The Sun Conure Experience


So you've decided to try breeding one of the conures. You've had some experience with cockatiels, canaries and budgies, and your next logical step seems to be conure breeding. You've looked at all the conures and, like many people, when you walked into a room full of Sun Conures and they started screaming you thought none of that! Why would anyone want a baby that makes that much noise? You could never hear yourself think.

While breeding rooms can be loud with all of the pairs competing for attention, a handfed baby Sun Conure Aratinga solstitialis is not necessarily loud. The Sun Conure, while not a great talker, can learn to imitate sounds. My pet Suns, which are in the front window, make great watchbirds letting me know when someone is coming up the walk. If a stranger is in the house, they fluff up and let me know about the intruder until they're sure I'm safe. After all, I am part of their flock. As for loud, you can expect the normal parrot calls as they say good morning and good night to the world, and occasionally they do get carried away. But for the most part, they are incredibly sweet. Suns, if handfed and handled from two weeks, can be loving, cuddly, fairly quiet pets with close bonds to their owners. If taught to socialize early, they become outgoing and gregarious, and will go to almost anyone. Very few things are as nice to wake up to as my Angel (her name) climbing out of her cage with a loud, "Gimme a kiss" with everybody in the room imitating her kissing sounds.

All right, you're convinced. You'd like to try breeding Suns, but you're not sure just what's involved.

First of all, contact every breeder you can and ask questions. Too many people go into breeding without enough knowledge and in that situation the birds are the ones hurt the most. If the breeder will allow you, check out their breeding rooms, but don't be disappointed if they won't let you in. You'd be amazed at how Suns will react to strangers. I once allowed my sister to look into my breeding area from the doorway, and on later inspection found two dead babies and a broken egg. Be sure and ask questions about anything, but especially about the four most important points which are, in my opinion, breeding stock, environment, housing and diet. Breeding Stock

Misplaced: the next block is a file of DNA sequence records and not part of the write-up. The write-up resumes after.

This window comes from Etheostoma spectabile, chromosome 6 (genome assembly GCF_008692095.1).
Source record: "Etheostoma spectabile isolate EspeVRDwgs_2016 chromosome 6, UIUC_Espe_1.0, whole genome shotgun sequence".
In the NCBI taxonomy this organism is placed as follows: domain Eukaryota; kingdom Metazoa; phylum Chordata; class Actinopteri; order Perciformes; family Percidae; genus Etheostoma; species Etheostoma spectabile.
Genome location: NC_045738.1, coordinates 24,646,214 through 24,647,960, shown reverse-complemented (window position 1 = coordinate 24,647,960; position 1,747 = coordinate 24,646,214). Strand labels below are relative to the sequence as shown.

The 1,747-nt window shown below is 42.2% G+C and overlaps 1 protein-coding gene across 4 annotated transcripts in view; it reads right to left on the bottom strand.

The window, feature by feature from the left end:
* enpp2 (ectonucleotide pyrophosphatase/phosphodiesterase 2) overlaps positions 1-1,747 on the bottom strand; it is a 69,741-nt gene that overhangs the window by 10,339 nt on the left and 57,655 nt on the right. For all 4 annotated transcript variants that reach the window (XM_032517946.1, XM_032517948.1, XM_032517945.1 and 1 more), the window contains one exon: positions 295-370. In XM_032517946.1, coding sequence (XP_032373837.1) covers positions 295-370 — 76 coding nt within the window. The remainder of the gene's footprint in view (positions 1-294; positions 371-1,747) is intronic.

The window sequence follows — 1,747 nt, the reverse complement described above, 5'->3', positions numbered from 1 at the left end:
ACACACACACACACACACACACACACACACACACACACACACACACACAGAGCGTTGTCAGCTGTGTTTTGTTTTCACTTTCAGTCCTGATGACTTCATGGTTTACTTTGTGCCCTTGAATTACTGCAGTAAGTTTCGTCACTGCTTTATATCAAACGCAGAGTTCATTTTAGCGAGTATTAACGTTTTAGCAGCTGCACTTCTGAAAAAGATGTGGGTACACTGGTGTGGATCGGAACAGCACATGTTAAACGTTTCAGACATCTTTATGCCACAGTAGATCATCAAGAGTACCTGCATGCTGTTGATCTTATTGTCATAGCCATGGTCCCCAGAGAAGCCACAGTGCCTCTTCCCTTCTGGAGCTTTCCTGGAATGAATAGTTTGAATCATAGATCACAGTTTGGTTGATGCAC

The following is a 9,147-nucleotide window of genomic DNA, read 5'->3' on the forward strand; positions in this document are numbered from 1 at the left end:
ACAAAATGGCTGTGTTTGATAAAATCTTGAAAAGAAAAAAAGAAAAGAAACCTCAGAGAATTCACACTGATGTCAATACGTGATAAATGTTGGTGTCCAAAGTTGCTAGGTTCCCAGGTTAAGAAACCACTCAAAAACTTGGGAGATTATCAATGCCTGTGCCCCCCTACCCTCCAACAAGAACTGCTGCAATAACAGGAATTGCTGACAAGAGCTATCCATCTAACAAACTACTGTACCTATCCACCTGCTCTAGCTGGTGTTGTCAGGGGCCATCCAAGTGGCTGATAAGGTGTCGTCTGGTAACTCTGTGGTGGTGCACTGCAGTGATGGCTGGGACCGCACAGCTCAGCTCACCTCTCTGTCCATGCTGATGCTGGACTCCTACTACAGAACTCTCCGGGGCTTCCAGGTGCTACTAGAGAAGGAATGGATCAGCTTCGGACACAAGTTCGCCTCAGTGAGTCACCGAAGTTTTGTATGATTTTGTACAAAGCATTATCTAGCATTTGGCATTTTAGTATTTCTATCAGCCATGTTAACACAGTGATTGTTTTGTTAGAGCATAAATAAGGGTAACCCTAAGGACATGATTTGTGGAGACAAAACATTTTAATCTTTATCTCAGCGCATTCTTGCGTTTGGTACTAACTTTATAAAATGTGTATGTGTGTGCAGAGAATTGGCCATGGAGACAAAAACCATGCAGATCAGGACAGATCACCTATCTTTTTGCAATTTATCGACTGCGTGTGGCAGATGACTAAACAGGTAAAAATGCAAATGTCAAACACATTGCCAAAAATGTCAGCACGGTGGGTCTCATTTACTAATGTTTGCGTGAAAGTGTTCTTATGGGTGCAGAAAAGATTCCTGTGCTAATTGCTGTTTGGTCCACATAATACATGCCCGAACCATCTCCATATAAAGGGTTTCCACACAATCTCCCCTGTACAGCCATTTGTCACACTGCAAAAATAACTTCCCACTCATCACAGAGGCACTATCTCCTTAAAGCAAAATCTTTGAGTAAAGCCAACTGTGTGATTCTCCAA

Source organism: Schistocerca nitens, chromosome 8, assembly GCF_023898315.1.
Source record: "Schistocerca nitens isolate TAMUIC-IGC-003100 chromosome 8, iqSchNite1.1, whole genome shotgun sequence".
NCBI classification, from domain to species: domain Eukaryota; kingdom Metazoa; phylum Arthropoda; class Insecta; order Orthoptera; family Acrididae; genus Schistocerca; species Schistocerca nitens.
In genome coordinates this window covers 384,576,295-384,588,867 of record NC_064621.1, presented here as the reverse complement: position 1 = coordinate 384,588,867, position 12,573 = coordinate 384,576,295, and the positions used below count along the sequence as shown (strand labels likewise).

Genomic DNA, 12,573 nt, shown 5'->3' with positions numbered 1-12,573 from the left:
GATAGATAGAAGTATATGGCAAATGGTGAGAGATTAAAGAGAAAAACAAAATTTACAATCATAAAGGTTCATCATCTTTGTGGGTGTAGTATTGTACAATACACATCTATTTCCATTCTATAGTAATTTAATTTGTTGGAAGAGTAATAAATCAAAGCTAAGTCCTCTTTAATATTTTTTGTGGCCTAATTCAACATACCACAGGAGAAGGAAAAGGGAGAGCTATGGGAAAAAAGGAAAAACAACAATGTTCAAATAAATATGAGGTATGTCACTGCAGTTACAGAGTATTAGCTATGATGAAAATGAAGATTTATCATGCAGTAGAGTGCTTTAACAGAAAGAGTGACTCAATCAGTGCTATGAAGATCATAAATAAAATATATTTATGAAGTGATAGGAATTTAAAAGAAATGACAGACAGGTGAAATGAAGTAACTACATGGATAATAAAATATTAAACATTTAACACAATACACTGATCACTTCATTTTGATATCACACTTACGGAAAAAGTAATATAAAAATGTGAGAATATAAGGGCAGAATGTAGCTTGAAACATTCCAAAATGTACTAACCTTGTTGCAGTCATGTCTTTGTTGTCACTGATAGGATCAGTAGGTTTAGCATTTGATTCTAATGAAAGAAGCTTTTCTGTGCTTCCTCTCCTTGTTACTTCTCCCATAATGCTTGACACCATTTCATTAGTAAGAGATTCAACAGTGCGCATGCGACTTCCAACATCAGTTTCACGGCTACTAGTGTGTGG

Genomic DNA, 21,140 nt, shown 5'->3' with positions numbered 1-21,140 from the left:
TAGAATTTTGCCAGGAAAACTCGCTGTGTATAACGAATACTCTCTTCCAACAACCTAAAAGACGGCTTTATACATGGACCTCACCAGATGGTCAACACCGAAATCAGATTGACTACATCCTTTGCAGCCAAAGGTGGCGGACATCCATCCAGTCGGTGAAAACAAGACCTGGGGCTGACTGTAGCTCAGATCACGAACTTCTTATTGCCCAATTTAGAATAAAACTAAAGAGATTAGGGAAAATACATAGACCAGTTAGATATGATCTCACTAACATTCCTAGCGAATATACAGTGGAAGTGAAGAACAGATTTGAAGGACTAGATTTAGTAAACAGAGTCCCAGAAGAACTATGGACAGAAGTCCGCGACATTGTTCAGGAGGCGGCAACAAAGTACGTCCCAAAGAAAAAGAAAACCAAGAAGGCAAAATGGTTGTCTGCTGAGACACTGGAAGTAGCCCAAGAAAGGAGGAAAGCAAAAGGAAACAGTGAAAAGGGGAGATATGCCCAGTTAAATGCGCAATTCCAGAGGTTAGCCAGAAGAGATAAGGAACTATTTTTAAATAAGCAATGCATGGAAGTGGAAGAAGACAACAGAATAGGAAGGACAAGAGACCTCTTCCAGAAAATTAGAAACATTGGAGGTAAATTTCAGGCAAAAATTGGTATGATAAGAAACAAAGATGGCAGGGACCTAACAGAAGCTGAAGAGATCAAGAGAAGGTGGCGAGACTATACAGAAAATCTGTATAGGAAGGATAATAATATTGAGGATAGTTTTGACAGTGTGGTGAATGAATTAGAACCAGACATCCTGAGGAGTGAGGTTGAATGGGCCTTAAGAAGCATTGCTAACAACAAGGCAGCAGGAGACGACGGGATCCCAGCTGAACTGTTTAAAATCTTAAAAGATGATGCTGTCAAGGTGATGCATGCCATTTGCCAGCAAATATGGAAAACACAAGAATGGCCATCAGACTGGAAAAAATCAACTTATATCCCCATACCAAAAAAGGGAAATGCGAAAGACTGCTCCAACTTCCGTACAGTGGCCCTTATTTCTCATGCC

Should you start with handfed or parent-raised breeding stock? If the option is available, parent-raised would be best and a handfed female paired with a parent-raised male next. Two ha ndfed babies may provide nothing but clear eggs for quite a while, until the male figures out what he's supposed to do. This can frequently be overcome by placing the pair within view of a proven pair so they can watch and learn. In addition, look for a pair with a background of prolific parents and grandparents as this trait seems to be genetic. Try for a pair about one and a half years old or older. If someone offers you a proven pair, ask yourself "why are they selling them?" Why would anyone give up a prolific proven pair? You might be better off starting with a young pair and watching them grow into maturity. Most important, be sure to look for healthy, alert birds with clear eyes, a strong voice and clean vents, feathers and toes. This may seem obvious but, on occasion, all of us get carried away by excitement and forget the simplest of precautions. Environment

At California Flights of Fancy, we keep our Suns in a controlled environment in an enclosed building.